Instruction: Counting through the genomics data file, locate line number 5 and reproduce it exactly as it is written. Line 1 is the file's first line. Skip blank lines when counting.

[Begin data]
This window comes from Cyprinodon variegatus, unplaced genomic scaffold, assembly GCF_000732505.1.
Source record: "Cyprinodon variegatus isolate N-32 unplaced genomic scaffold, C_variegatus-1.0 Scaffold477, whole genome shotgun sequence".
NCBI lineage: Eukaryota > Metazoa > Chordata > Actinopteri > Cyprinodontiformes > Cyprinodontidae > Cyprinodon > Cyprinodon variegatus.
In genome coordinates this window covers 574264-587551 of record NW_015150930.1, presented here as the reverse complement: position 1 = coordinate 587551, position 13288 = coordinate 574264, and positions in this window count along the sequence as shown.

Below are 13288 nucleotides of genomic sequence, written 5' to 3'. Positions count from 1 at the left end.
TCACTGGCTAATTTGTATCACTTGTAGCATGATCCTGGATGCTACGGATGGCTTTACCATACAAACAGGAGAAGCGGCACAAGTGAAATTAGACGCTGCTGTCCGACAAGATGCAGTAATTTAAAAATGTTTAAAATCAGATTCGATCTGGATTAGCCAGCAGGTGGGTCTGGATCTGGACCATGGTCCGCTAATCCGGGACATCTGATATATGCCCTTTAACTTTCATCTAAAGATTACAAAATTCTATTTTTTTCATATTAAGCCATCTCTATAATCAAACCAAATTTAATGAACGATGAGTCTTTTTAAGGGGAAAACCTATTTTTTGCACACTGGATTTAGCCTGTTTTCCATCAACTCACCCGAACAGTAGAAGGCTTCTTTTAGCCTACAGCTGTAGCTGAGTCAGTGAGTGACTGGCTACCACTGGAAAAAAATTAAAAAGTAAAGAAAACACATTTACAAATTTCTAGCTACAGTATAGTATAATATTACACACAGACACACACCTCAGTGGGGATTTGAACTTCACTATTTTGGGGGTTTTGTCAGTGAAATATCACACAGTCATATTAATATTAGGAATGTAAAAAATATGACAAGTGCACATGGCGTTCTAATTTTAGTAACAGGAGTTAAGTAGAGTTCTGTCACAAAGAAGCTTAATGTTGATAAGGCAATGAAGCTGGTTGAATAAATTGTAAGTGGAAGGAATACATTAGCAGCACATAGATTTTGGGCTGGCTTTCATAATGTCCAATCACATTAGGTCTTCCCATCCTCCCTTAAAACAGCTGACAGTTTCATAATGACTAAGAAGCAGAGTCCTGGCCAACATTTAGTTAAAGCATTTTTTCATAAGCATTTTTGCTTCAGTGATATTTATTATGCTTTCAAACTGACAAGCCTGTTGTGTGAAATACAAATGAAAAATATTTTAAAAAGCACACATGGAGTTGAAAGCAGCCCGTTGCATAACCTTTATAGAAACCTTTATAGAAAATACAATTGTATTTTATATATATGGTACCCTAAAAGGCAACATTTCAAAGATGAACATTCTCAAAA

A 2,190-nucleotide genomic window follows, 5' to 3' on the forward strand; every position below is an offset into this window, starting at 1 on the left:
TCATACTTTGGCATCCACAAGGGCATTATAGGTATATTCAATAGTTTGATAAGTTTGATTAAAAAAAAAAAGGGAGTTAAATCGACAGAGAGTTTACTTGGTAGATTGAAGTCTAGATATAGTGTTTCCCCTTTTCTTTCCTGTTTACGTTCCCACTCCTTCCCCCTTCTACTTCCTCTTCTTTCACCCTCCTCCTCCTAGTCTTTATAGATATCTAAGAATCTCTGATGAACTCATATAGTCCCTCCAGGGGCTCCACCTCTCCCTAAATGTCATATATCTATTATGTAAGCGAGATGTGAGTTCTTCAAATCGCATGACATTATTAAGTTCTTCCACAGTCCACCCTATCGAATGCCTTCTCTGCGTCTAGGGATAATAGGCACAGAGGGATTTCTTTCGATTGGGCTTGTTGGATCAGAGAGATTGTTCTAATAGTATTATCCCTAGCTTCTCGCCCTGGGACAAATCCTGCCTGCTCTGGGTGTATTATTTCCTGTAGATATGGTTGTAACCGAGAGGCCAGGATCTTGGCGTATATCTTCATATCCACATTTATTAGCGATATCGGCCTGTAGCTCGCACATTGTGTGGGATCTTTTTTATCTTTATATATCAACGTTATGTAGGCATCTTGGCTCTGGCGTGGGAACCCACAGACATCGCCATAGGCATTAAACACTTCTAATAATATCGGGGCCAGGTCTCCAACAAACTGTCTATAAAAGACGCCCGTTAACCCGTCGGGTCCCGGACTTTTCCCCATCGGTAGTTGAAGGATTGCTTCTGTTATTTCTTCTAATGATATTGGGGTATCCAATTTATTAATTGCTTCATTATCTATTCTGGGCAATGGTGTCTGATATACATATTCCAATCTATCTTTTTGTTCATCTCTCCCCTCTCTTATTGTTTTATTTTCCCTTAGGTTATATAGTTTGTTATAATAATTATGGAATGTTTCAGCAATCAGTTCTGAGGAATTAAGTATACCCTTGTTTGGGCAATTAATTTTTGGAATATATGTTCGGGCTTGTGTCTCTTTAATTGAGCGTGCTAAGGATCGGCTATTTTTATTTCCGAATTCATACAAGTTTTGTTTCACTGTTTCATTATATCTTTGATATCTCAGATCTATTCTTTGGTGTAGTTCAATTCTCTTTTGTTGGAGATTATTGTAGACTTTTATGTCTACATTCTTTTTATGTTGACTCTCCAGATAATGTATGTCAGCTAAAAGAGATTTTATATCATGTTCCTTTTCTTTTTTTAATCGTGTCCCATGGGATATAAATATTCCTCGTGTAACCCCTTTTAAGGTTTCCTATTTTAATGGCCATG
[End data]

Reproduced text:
Below are 13288 nucleotides of genomic sequence, written 5' to 3'. Positions count from 1 at the left end.